Freak family reunion at the Pig
by Patrick Dunn
From the June, 2013 issue
High school rock bands aren't generally known for their clarity of musical vision and certainly not for having a lasting legacy. But the members of Ann Arbor's Sproton Layer mustered the former while they were still in their teens, and the latter has followed. While brothers Ben, Larry, and Roger Miller have since threaded their way through other historically notable groups, their high school band has been remembered in multiple books, even as their only record disappeared into obscurity. Now Sproton Layer is headed for a major reunion concert--its first in forty-three years.
It's difficult to pin down just when elder brother Roger and identical twins Larry and Ben began playing music together, because all three played a variety of instruments from childhood. But in 1967, when Roger was fifteen and the twins thirteen, they already had their first full-fledged band, the covers-oriented Sky High Purple Band. After discovering the psychedelia of Pink Floyd and the MC5, as well as the properties of marijuana, the boys in late 1968 refocused their energies on hallucinogenic experimental rock. As the Freak Trio, they recorded a small repertoire of original works at their family home--partly in an igloo they'd built in the backyard--and played their first shows at band battles and U-M frat houses. With Ben on guitar and vocals, Roger on bass and vocals, and Larry on drums, the brothers eventually added Harold Kirchen's trumpet to the group.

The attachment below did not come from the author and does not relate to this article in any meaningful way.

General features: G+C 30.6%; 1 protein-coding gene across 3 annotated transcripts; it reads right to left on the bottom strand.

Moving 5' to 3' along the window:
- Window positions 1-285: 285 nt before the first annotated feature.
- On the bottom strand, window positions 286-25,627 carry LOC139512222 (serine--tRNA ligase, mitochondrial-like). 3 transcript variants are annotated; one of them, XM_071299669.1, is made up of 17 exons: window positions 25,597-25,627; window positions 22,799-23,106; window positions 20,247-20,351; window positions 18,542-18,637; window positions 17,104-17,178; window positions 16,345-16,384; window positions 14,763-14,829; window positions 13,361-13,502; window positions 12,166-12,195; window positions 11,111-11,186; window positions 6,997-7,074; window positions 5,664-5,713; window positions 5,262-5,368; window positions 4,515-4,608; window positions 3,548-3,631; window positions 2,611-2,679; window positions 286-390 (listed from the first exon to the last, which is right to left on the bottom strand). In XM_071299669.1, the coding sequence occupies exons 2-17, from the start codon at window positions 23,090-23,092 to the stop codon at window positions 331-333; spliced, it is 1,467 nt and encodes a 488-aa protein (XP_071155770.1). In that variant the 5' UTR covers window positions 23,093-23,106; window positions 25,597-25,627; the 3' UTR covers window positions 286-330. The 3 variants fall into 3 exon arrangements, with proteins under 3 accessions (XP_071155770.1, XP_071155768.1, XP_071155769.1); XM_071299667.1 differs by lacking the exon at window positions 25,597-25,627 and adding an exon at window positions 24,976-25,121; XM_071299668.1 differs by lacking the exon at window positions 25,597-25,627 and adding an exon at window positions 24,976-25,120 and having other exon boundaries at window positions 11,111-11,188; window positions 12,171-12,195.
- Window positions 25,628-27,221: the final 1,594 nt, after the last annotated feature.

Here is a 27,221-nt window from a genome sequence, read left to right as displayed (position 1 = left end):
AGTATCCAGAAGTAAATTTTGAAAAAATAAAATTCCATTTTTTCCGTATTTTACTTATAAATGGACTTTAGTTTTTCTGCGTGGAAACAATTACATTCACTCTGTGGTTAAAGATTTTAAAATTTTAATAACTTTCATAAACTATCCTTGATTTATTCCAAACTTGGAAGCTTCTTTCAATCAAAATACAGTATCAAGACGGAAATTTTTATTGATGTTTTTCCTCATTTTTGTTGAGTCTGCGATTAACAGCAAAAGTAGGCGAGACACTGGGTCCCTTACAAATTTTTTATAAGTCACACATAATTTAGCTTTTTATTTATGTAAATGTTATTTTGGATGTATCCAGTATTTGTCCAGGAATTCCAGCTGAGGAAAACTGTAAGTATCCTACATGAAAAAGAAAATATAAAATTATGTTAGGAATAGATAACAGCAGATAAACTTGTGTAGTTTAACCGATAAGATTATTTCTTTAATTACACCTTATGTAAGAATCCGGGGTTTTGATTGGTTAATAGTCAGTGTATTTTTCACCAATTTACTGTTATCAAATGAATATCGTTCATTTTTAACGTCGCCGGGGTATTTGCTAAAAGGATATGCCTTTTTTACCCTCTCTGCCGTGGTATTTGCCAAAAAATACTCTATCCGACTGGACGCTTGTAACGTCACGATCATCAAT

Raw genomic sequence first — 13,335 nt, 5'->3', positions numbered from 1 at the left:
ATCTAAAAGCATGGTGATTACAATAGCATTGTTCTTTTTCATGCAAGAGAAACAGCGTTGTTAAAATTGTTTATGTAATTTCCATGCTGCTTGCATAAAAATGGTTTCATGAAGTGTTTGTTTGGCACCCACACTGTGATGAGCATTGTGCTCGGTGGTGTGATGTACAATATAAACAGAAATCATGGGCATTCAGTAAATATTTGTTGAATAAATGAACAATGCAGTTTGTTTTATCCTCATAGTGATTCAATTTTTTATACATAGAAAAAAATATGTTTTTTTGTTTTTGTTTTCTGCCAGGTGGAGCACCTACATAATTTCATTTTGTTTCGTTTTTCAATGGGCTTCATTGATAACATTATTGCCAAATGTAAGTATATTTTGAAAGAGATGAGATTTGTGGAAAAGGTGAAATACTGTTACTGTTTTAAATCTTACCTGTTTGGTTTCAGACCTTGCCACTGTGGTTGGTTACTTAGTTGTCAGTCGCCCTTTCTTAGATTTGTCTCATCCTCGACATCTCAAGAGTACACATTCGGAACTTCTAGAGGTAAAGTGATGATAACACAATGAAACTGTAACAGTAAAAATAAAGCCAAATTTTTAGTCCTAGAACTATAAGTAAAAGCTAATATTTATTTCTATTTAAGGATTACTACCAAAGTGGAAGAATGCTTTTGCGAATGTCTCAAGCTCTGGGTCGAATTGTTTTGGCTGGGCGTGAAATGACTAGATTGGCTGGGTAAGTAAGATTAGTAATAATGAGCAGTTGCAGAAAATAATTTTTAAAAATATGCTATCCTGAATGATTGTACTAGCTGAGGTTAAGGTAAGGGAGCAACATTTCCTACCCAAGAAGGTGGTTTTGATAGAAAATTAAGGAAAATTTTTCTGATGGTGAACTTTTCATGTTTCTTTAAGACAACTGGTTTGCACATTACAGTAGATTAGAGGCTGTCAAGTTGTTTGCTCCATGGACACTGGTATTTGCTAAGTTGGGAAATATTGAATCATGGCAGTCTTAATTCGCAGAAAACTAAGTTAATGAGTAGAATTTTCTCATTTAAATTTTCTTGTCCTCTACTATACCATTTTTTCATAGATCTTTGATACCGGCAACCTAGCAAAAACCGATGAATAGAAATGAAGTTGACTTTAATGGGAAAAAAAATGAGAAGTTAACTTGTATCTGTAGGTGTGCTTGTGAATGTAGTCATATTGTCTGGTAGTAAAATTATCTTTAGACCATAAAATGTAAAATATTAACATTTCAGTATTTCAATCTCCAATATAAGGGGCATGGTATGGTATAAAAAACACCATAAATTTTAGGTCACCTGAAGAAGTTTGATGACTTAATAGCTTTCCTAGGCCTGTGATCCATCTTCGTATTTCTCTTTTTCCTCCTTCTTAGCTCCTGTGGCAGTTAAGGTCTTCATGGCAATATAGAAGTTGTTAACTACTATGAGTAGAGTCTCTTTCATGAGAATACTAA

Renaming the band Sproton Layer, they played only a handful of shows before recording their debut album, With Magnetic Fields Disrupted, in fall 1970. Arriving as the original psychedelic era faded, the record gained little traction, and the Millers went on to other notable projects. In the late seventies, Larry and Ben played with the Detroit experimental punk outfit Destroy All Monsters, while Roger cofounded the cult postpunk group Mission of Burma in Boston.
Although Magnetic Fields may have fallen by the wayside, it remains a remarkable record on its own merits. The
album channels classic psychedelic rock like Jefferson Airplane and Captain Beefheart with occasionally dissonant vocal harmonies and guitar parts that range from chiming and hypnotic to stormy and off-kilter. The songs are druggily portentous, even awe-inspiring, laced through with the uniquely regal sound of Kirchen's trumpet. Magnetic Fields inspired musicologist Gertrude Kurath to work with Roger on a 1972 book about the record, and the album also drew favorable mention in noted rock journalist Michael Azerrad's 2001 book Our Band Could Be Your Life.
The group's initial output seems almost impossible without the effects of drugs; the liner notes to the CD reissue of Magnetic Fields describe the band's "ideal performance" as "two sets of songs, followed by a set of space jams, inspired by serious toking activity." However, things will be a little different for the group's upcoming Ann Arbor and Detroit reunion shows, as Roger and Ben travel in from their new homes in Boston and New York. "The band has decided not to drop acid again or run around in the woods smoking joints," Roger's website notes. "But this should not keep them from delivering their very psychedelic sound in a convincing manner."
Sproton Layer plays the Blind Pig on Friday, June 14, with Blue Snaggletooth.
[Originally published in June, 2013.]
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